Creative Arts Therapies in Disability Settings

Bill Ahessy writes on Creativity...

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  • Creative arts therapies are health professions which include art therapy, dance-movement therapy, dramatherapy and music therapy.
  • They can promote opportunities for social interaction and emotional expression and are especially valuable for people with difficulty communicating verbally.
  • Up to half of creative arts therapists work with children, young people and adults with intellectual disabilities.
  • Therapists still await statutory recognition by CORU and development of a grade within the Health Service Executive.

Humans have always possessed an innate creative capacity and a drive to express themselves. Whether that be through song, art, dance, storytelling, or innovation, we have communicated our experience through creative forms. From cave paintings and ancient myths to early social communication through dance and music our history is intertwined with creative expression.

Creative Arts Therapies

The creative arts therapies utilise this creative capacity and drive to allow people to express themselves authentically and support them in reaching their full potential. The collective term incorporates four evidenced-based health professions: Art therapy, Dance-Movement Therapy, Dramatherapy and Music therapy. Though distinct professions, each one utilises the creative and expressive process of arts engagement “to improve and enhance the psychological and social well-being of individuals of all ages and health conditions” (Shafir et al. 2020). At the centre lies the therapeutic relationship, which acts as a dynamic and vital force for growth and change. Creative arts therapists are inherently person-centred but also informed by a range of approaches including: psychodynamic, humanistic, cognitive, and developmental.

In Ireland, the majority of therapists use an integrative or holistic approach to meet the individual needs of clients. Furthermore therapists employ a range of creative methods to enhance their work. These include: mindfulness, drama, music, visual arts, movement, role play, sand tray work (Ahessy, 2020). Training usually involves a two-year masters programme in a chosen discipline which includes personal therapy and clinical placements in a variety of settings.

The creative arts therapies engage people in creative interventions to address clinical goals in various domains and improve overall well-being and functioning. Because of their adaptability, they can focus on motor, communication, psychosocial, cognitive and emotional goals. Creative arts therapies are resource-based and focus on what individual can do, promoting autonomy and agency. As with most health professions, a procedure of referral, assessment, treatment and evaluation shapes the clinical intervention. Therapists engage with the evidence base to inform their methodology and enhance their practice. Creative arts therapies are unique in their approach and the information gathered in a session can often provide a different picture to that observed in other settings. Drawing on this potential, creative arts therapists often work closely with members of multidisciplinary teams to help people with intellectual disabilities achieve goals set by allied health professionals, teachers and social care workers (Rickson & McFerran, 2007).

Working with People with Intellectual Disabilities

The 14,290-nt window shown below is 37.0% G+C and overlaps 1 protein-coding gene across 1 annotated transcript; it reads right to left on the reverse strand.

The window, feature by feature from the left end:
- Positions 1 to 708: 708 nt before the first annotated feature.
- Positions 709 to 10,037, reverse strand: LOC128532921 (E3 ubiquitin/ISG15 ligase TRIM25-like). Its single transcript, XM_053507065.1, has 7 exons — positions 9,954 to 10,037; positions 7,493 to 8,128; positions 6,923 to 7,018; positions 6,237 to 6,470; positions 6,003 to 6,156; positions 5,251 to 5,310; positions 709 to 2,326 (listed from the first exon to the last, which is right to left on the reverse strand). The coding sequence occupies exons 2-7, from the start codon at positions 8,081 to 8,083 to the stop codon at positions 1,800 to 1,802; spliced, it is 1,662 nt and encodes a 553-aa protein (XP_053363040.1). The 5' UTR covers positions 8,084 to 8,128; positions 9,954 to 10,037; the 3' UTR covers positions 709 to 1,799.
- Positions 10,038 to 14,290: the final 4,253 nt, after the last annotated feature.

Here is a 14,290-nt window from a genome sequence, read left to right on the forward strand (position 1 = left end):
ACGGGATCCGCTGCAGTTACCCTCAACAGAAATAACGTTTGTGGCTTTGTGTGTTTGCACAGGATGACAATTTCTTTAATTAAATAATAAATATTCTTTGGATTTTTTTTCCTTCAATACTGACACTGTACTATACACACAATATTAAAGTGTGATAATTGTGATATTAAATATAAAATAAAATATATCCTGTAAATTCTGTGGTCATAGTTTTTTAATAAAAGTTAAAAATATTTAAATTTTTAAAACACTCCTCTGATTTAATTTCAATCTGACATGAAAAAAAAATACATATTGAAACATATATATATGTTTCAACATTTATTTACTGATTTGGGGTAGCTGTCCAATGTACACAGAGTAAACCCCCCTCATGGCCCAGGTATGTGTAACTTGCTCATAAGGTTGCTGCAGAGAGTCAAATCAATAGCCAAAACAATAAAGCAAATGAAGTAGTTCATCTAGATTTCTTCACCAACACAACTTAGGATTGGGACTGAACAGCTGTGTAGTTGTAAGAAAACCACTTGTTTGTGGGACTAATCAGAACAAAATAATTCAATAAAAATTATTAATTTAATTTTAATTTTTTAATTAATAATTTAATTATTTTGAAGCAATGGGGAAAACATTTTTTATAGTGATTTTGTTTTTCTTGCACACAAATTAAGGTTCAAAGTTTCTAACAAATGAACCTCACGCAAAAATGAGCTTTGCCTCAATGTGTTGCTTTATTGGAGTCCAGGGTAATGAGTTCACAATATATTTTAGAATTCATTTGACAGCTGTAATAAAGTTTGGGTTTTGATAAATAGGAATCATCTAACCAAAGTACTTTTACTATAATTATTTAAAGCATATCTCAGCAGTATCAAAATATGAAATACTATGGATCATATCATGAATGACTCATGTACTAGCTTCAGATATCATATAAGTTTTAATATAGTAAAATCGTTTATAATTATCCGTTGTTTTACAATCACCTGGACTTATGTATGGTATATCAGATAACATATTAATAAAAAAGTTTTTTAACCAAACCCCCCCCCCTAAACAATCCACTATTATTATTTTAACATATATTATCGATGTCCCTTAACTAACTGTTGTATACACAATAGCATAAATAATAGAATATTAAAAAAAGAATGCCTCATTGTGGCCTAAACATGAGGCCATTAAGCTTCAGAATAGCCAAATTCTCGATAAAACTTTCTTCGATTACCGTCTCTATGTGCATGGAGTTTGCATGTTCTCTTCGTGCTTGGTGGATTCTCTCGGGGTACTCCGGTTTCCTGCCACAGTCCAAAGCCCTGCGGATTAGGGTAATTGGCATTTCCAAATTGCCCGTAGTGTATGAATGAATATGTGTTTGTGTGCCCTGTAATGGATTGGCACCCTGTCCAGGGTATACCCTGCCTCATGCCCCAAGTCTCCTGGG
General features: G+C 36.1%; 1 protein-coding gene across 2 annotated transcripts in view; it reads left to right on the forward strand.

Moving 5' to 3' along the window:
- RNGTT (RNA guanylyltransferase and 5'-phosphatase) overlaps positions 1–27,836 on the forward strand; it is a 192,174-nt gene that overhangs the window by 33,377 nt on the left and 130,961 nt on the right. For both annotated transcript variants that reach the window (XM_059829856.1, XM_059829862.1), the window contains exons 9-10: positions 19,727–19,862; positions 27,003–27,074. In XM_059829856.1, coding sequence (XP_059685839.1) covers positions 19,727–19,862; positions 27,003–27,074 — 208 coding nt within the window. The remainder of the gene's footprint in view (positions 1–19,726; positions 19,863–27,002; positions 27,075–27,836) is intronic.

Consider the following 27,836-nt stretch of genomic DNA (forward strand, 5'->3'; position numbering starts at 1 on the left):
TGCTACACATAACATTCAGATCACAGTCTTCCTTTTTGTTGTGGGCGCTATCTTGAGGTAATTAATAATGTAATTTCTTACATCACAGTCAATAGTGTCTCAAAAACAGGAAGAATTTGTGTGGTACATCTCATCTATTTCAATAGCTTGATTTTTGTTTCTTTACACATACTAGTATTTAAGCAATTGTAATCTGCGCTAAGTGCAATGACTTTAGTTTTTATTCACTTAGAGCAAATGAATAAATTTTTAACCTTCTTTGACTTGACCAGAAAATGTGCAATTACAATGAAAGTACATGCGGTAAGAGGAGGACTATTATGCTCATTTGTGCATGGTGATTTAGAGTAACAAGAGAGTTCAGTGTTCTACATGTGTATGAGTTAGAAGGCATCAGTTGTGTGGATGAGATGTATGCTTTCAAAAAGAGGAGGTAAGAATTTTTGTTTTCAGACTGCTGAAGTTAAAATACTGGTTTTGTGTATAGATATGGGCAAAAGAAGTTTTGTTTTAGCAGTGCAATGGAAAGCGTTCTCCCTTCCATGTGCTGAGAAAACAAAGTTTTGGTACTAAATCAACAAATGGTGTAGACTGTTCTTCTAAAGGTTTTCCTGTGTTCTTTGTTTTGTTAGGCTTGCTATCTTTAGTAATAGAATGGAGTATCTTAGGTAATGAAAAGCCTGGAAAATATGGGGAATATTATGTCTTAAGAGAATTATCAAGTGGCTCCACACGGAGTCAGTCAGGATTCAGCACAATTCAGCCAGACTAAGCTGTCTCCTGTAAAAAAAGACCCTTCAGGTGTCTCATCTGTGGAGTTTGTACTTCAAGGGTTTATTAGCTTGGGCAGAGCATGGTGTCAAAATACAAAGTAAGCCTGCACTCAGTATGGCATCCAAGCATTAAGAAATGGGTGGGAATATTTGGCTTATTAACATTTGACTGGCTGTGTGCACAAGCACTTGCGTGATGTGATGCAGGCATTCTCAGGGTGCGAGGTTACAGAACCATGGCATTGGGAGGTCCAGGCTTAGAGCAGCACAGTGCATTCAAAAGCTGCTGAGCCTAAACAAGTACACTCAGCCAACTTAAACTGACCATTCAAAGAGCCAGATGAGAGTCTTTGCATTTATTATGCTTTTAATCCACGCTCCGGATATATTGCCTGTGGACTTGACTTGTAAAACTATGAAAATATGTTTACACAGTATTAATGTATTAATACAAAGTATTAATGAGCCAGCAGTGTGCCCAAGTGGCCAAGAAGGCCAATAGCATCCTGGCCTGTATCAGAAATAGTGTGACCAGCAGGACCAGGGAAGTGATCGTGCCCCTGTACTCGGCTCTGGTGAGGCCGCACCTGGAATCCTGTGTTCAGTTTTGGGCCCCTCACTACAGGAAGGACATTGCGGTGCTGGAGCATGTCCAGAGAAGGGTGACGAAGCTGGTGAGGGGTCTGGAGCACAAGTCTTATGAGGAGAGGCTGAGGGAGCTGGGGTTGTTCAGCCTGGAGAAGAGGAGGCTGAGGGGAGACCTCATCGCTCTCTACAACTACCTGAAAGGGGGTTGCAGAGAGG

Creative arts therapists have worked with children, adolescents and adults with intellectual disabilities for decades (Alvin, 1965; Nordoff and Robbins, 1971; Jennings, 1978; Leventhal, 1980; Lowenfield, 1987; Chesner, 1995; Johnels, Johnels & Rådemark, 2016). Evidence demonstrates that creative arts therapies enhance the behavioural and psychological well-being and functioning of people with intellectual disabilities (Duffy & Fuller, 2000; Poquérusse et al. 2018; Schrade et al. 2011). Playing an instrument, engaging in role play, making an image, moving freely or a combination of creative mediums can afford an individual a different way of being. It can stimulate new behaviours, skills, expressions and emotions, which can then be transferred into everyday life (Hayes, 2016).

Arts-based interventions provide a rich platform for self-expression and invite people who are unable to express themselves verbally, to do so through a creative medium (Got & Cheng, 2008). This is especially valuable for people who have experienced trauma and are unable to process or express it due to cognitive or communication deficits. Because non-verbal and gestural communication precede language development, creative art therapies offer the possibility to establish pathways to communication at a pre-verbal level. For people who experience difficulties in making contact and interacting with others the creative arts therapies can act as a social glue, developing interpersonal skills and building relationships (Lister et al. 2009).

The multisensory nature of the creative arts therapies can promote sensory regulation as well as supporting psychomotor development (Koch et al. 2015). For children and adults with profound and multiple learning difficulties or complex needs, the creative arts therapies can work on a sensory level, connecting to the body and stimulating the senses. For Nordoff Robbins (1977), self-image is built by exploration and creativity (Meadows, 1997). For people with complex needs, the arts provide a blank canvas to make their mark thus reinforcing their sense of self. They can also foster meaningful interaction with others. Due to their flexibility and attuned improvisatory nature, creative arts therapies can be tailored to an individual’s responses in the moment, providing opportunities for nuanced expression and connection.